To further drive a wedge between communities in society, a handful of politicians insist on playing a dangerous political game of (mis)using religion, fear and ignorance. These three elements make up a malevolent concoction that threatens our constitution and societal well-being.
Some politicians are aware of how vital the role of education is and how it can be used as a tool to manipulate and regulate the people. Escalating issues of racism and crumbling morality can be blamed on our lack of education standards.
Having our ministers assure us that our education level is on par (if not, better than) European standards is a cruel joke. In present day society, achieving 20 A’s does not mean a thing when our students are incapable of forming critical opinions and lateral thoughts.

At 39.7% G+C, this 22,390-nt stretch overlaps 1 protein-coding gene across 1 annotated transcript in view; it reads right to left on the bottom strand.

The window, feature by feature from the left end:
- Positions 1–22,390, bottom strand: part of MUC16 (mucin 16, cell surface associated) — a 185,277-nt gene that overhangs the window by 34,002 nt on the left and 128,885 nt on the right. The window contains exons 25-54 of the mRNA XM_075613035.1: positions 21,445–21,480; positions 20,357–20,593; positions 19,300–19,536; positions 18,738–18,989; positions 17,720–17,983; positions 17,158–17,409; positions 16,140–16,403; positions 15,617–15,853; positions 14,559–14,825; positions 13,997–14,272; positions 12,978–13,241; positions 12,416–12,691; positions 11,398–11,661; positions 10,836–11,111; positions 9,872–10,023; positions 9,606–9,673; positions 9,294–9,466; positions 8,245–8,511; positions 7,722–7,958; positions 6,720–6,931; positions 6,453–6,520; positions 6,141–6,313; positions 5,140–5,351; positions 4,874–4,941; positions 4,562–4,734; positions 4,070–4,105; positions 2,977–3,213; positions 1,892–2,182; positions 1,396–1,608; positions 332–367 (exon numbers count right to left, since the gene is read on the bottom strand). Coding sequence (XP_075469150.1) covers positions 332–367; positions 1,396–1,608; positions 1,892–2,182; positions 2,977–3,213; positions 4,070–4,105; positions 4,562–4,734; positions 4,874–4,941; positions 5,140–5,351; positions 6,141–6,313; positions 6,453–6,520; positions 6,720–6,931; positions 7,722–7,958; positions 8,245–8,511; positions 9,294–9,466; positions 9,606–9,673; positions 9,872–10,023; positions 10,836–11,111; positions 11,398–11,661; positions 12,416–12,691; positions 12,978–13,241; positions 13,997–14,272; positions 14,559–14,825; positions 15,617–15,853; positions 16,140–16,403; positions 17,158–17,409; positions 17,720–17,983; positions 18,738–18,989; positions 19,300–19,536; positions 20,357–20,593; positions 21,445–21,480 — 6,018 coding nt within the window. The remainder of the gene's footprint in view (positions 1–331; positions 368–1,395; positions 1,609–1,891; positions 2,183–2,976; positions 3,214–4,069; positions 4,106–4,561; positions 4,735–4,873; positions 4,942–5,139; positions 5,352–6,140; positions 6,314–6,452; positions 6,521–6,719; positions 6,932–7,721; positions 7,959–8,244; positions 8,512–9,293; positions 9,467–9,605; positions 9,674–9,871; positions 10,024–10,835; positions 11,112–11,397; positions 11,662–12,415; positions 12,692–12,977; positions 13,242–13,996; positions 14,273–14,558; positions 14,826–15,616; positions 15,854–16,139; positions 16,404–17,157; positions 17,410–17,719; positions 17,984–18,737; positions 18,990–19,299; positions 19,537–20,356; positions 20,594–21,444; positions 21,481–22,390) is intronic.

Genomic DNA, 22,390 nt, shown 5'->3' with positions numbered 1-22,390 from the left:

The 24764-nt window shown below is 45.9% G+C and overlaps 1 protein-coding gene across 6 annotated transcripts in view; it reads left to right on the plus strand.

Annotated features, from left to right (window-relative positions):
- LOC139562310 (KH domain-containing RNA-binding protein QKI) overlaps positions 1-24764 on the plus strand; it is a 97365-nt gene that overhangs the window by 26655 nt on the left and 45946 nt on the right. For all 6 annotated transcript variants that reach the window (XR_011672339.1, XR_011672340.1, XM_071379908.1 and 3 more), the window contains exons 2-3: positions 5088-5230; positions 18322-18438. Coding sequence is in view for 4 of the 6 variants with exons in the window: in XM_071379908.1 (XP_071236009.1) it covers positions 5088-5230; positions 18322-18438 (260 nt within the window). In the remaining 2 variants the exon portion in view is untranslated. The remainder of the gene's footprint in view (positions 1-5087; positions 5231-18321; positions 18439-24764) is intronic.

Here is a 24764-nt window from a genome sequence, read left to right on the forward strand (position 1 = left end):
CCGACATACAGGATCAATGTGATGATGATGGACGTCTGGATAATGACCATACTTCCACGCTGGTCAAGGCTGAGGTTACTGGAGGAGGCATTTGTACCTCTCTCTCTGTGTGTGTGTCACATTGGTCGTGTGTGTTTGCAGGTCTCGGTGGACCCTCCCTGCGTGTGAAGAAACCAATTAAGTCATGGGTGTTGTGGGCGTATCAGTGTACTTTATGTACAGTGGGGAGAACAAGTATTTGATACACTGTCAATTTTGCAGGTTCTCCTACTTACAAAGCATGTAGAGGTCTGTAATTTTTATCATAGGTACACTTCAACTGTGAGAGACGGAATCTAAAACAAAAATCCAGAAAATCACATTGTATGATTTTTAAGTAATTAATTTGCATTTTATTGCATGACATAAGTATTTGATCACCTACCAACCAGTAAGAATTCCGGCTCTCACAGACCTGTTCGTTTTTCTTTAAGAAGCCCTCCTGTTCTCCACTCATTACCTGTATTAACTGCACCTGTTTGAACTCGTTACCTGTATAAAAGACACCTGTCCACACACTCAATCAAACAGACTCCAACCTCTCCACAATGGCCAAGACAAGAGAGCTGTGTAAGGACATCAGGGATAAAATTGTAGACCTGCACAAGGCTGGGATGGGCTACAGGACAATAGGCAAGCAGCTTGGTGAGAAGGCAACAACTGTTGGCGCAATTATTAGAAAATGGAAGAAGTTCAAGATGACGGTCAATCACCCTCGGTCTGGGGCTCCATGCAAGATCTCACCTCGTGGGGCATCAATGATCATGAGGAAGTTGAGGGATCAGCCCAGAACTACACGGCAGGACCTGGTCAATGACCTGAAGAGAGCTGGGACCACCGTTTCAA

The third class is a class by itself: the foreigners. The foreigners do not possess citizenship and are not allowed to enjoy the benefits, privileges and rights of the first two classes. They may be migrants, expatriates (although expats may enjoy certain benefits more so then the others), undocumented immigrants, refugees (in the eyes of the government and the law, a refugee is considered an “illegal immigrant”; therefore subject to deportation and other acts that breach human rights), and stateless Malaysians.
The issue of ‘stateless Malaysians’ and how a thing like this could happen to any one of “us” needs serious attention. There are many reasons why, but it all boils down to two factors: exploitation and manipulation. There is no denying that a majority of stateless Malaysians are illiterate and are of a lower socio-economic status.